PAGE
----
Freedom to Read

I had planned to write about fall and harvesting the fall book releases. But the more I attempted it the more it became clear it was not the topic that was wanting my attention today.

This week is Banned Books Week. Every year at the end of September various sponsors bring attention to our freedom to choose what we read; unrestricted by culture or government or schools. For those living in the United States, perhaps you think that we don’t think we have to worry about censorship.

The American Library Association maintains an Office for Intellectual Freedom that receives reports from libraries and schools where there are attempts to ban books. Challenges are attempts to temove but are not banned while banned books are actually removed from the shelves. In 2012 there were 464 challenges to books that were reported. The top challenges?

Captain Underpants (series), by Dav Pilkey.
Reasons: Offensive language, unsuited for age group
Amazon Indiebound Audible

The Absolutely True Diary of a Part-Time Indian, by Sherman Alexie.
Reasons: Offensive language, racism, sexually explicit, unsuited for age group
Amazon Indiebound Audible

Thirteen Reasons Why, by Jay Asher.
Reasons: Drugs/alcohol/smoking, sexually explicit, suicide, unsuited for age group
Amazon Indiebound Audible

Fifty Shades of Grey, by E. L. James.
Reasons: Offensive language, sexually explicit
Amazon Indiebound Audible

And Tango Makes Three, by Peter Parnell and Justin Richardson.
Reasons: Homosexuality, unsuited for age group
Amazon Indiebound Audible

The Kite Runner, by Khaled Hosseini.
Reasons: Homosexuality, offensive language, religious viewpoint, sexually explicit
Amazon Indiebound Audible

Looking for Alaska, by John Green.
Reasons: Offensive language, sexually explicit, unsuited for age group
Amazon Indiebound Audible

Scary Stories (series), by Alvin Schwartz
Reasons: Unsuited for age group, violence
Amazon Indiebound Audible

The Glass Castle, by Jeanette Walls
Reasons: Offensive language, sexually explicit
Amazon Indiebound Audible

Beloved, by Toni Morrison
Reasons: Sexually explicit, religious viewpoint, violence
Amazon Indiebound Audible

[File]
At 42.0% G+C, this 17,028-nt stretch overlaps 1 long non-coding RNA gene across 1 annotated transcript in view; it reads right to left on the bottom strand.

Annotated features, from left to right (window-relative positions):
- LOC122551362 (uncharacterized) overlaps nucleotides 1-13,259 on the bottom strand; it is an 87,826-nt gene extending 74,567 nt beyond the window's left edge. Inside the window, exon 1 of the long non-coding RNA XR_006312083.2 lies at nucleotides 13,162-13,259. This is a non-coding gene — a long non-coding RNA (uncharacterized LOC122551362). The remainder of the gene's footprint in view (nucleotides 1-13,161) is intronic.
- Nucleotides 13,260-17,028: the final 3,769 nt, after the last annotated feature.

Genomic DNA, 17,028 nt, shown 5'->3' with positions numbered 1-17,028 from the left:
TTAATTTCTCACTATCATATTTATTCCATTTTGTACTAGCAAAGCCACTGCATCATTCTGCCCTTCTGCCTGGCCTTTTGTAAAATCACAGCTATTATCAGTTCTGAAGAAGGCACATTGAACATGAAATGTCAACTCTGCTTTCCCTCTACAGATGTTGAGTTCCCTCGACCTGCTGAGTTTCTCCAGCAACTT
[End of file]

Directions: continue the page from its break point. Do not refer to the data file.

I can understand when people are concerned for the well-being and safety of impressionable or vulnerable people. Parents want to protect their children from ideas that they fear are dangerous. But a society built on freedom must allow ideas, even those we oppose, to be shared with the public. TAnd in return there is a greater responsibility as citizens to share our thoughts and beliefs about these ideas. As a reader, I have a responsibility to be thoughtful about what I read. I also have a responsibility to share my thoughts and ideas. If I believe the ideas in a book are dangerous, it’s up to me to share my views in an honest and straight forward manner. However, it’s not my right to tell others what they can and cannot read. And thank goodness for that.

I encourage you to learn more about banned books. There are some great websites including:
American Library Association and Banned Books Week. And perhaps you could be daring and pick up a banned or challenged book and share your thoughts and opinions with others.  Let them know this is a challenged or banned book and encourage them to read it and make up their own minds.

Here is a list of banned books from the past many are today considered classics.

* Baldwin, James – Go Tell it on the Mountain
* Burgess, Anthony – A Clockwork Orange
* Burroughs, William S. – Naked Lunch
* Capote, Truman – In Cold Blood
* Chopin, Kate – The Awakening
* Dreiser, Theodore – An American Tragedy
* Ellison, Ralph – Invisible Man
* Faulkner, William – As I Lay Dying
* Fitzgerald, F. Scott – The Great Gatsby
* Golding, William – The Lord of the Flies
* Heller, Joseph – Catch-22
* Hemingway, Ernest – A Farewell to Arms
* Hemingway, Ernest – For Whom the Bell Tolls
* Hemingway, Ernest – The Sun Also Rises
* Hurston, Zora Neale – Their Eyes Were Watching God
* Huxley, Aldous – Brave New World
* Joyce, James – Ulysses
* Kesey, Ken – One Flew Over the Cuckoo’s Nest
* Knowles, John – A Separate Peace
* Lawrence, D.H. – Lady Chatterley’s Lover
* Lawrence, D.H. – Sons and Lovers
* Lawrence, D.H. – Women in Love
* Lee, Harper – To Kill a Mockingbird
* London, Jack – The Call of the Wild
* Mailer, Norman – The Naked and the Dead
* Miller, Henry – Tropic of Cancer
* Mitchell, Margaret – Gone With the Wind
* Morrison, Toni – Beloved
* Morrison, Toni – Song of Solomon
* Nabokov, Vladmir – Lolita
* Orwell, George – 1984
* Orwell, George – Animal Farm
* Rushdie, Salman – The Satanic Verses
* Salinger, J.D. – The Catcher in the Rye
* Sinclair, Upton – The Jungle
* Steinbeck, John – Of Mice and Men
* Steinbeck, John – The Grapes of Wrath
* Styron, William – Sophie’s Choice
* Tolkien, J.R.R. – The Lord of the Rings
* Updike, John – Rabbit, Run
* Vonnegut, Kurt – Cat’s Cradle
* Vonnegut, Kurt – Slaughterhouse-Five
* Walker, Alice – The Color Purple
* Warren, Robert Penn – All the King’s Men
* Waugh, Evelyn – Brideshead Revisited
* Wright, Richard – Native Son

What do you think?  Are there legitimate reasons to ban books?  What banned or challenged book do you want to read?


2 thoughts on “Freedom to Read

  1. Marika says:

    It is an important topic and clearly this is what you were meant to write about. Books have been banned for centuries for one reason or another, and sadly that despicable act won’t stop just because we are going into the future. People will still remain people with their prejudices and misconceptions, and sadly those in power will always use them to their benefit.

  2. Marika, It seems now more than ever we must be vigilant. I was amazed at what people thought to challenge. Thanks for stoppping and reading.

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